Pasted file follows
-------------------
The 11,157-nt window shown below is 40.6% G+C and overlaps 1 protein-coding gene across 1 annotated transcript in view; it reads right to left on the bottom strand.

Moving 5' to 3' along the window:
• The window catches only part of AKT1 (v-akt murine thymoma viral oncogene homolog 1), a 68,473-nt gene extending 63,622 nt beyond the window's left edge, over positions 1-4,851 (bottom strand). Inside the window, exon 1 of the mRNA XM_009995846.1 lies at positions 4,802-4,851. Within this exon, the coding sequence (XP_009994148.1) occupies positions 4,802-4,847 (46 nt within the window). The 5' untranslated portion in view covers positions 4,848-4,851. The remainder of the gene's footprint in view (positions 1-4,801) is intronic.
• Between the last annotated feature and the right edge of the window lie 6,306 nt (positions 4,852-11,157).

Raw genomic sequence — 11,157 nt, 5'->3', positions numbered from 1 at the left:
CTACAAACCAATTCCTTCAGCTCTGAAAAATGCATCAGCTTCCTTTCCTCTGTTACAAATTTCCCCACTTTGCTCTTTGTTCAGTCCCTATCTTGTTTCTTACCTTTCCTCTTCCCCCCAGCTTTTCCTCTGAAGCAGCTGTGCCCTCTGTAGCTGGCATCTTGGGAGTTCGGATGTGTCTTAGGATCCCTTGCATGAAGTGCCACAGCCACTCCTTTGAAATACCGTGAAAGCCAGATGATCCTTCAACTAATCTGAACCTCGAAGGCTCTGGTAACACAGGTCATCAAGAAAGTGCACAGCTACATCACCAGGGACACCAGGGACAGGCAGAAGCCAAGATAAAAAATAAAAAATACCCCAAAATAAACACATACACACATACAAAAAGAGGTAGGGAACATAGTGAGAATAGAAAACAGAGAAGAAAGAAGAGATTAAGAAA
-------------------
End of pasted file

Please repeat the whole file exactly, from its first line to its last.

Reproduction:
The 11,157-nt window shown below is 40.6% G+C and overlaps 1 protein-coding gene across 1 annotated transcript in view; it reads right to left on the bottom strand.

Moving 5' to 3' along the window:
• The window catches only part of AKT1 (v-akt murine thymoma viral oncogene homolog 1), a 68,473-nt gene extending 63,622 nt beyond the window's left edge, over positions 1-4,851 (bottom strand). Inside the window, exon 1 of the mRNA XM_009995846.1 lies at positions 4,802-4,851. Within this exon, the coding sequence (XP_009994148.1) occupies positions 4,802-4,847 (46 nt within the window). The 5' untranslated portion in view covers positions 4,848-4,851. The remainder of the gene's footprint in view (positions 1-4,801) is intronic.
• Between the last annotated feature and the right edge of the window lie 6,306 nt (positions 4,852-11,157).

Raw genomic sequence — 11,157 nt, 5'->3', positions numbered from 1 at the left:
CTACAAACCAATTCCTTCAGCTCTGAAAAATGCATCAGCTTCCTTTCCTCTGTTACAAATTTCCCCACTTTGCTCTTTGTTCAGTCCCTATCTTGTTTCTTACCTTTCCTCTTCCCCCCAGCTTTTCCTCTGAAGCAGCTGTGCCCTCTGTAGCTGGCATCTTGGGAGTTCGGATGTGTCTTAGGATCCCTTGCATGAAGTGCCACAGCCACTCCTTTGAAATACCGTGAAAGCCAGATGATCCTTCAACTAATCTGAACCTCGAAGGCTCTGGTAACACAGGTCATCAAGAAAGTGCACAGCTACATCACCAGGGACACCAGGGACAGGCAGAAGCCAAGATAAAAAATAAAAAATACCCCAAAATAAACACATACACACATACAAAAAGAGGTAGGGAACATAGTGAGAATAGAAAACAGAGAAGAAAGAAGAGATTAAGAAA